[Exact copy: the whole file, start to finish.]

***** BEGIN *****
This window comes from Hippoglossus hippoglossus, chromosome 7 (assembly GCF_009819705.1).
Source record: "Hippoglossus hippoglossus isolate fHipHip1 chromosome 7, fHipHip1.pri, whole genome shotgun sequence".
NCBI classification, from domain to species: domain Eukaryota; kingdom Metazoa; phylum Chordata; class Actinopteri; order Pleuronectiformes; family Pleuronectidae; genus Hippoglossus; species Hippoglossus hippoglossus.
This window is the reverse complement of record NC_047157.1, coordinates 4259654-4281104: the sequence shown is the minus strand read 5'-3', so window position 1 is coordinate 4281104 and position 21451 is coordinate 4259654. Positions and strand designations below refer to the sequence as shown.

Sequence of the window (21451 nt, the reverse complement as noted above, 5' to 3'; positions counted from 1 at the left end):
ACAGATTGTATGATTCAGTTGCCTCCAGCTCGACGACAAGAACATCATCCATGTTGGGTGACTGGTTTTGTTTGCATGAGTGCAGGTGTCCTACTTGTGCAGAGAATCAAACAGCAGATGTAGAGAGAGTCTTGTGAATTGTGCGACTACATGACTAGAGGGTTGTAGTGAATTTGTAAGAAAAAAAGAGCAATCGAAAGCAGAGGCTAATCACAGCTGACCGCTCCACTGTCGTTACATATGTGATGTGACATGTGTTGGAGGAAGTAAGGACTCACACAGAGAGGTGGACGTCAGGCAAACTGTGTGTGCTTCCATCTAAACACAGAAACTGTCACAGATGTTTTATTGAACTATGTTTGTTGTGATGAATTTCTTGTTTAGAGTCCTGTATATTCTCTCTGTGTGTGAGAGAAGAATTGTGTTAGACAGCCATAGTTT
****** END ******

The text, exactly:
This window comes from Hippoglossus hippoglossus, chromosome 7 (assembly GCF_009819705.1).
Source record: "Hippoglossus hippoglossus isolate fHipHip1 chromosome 7, fHipHip1.pri, whole genome shotgun sequence".
NCBI classification, from domain to species: domain Eukaryota; kingdom Metazoa; phylum Chordata; class Actinopteri; order Pleuronectiformes; family Pleuronectidae; genus Hippoglossus; species Hippoglossus hippoglossus.
This window is the reverse complement of record NC_047157.1, coordinates 4259654-4281104: the sequence shown is the minus strand read 5'-3', so window position 1 is coordinate 4281104 and position 21451 is coordinate 4259654. Positions and strand designations below refer to the sequence as shown.

Sequence of the window (21451 nt, the reverse complement as noted above, 5' to 3'; positions counted from 1 at the left end):
ACAGATTGTATGATTCAGTTGCCTCCAGCTCGACGACAAGAACATCATCCATGTTGGGTGACTGGTTTTGTTTGCATGAGTGCAGGTGTCCTACTTGTGCAGAGAATCAAACAGCAGATGTAGAGAGAGTCTTGTGAATTGTGCGACTACATGACTAGAGGGTTGTAGTGAATTTGTAAGAAAAAAAGAGCAATCGAAAGCAGAGGCTAATCACAGCTGACCGCTCCACTGTCGTTACATATGTGATGTGACATGTGTTGGAGGAAGTAAGGACTCACACAGAGAGGTGGACGTCAGGCAAACTGTGTGTGCTTCCATCTAAACACAGAAACTGTCACAGATGTTTTATTGAACTATGTTTGTTGTGATGAATTTCTTGTTTAGAGTCCTGTATATTCTCTCTGTGTGTGAGAGAAGAATTGTGTTAGACAGCCATAGTTT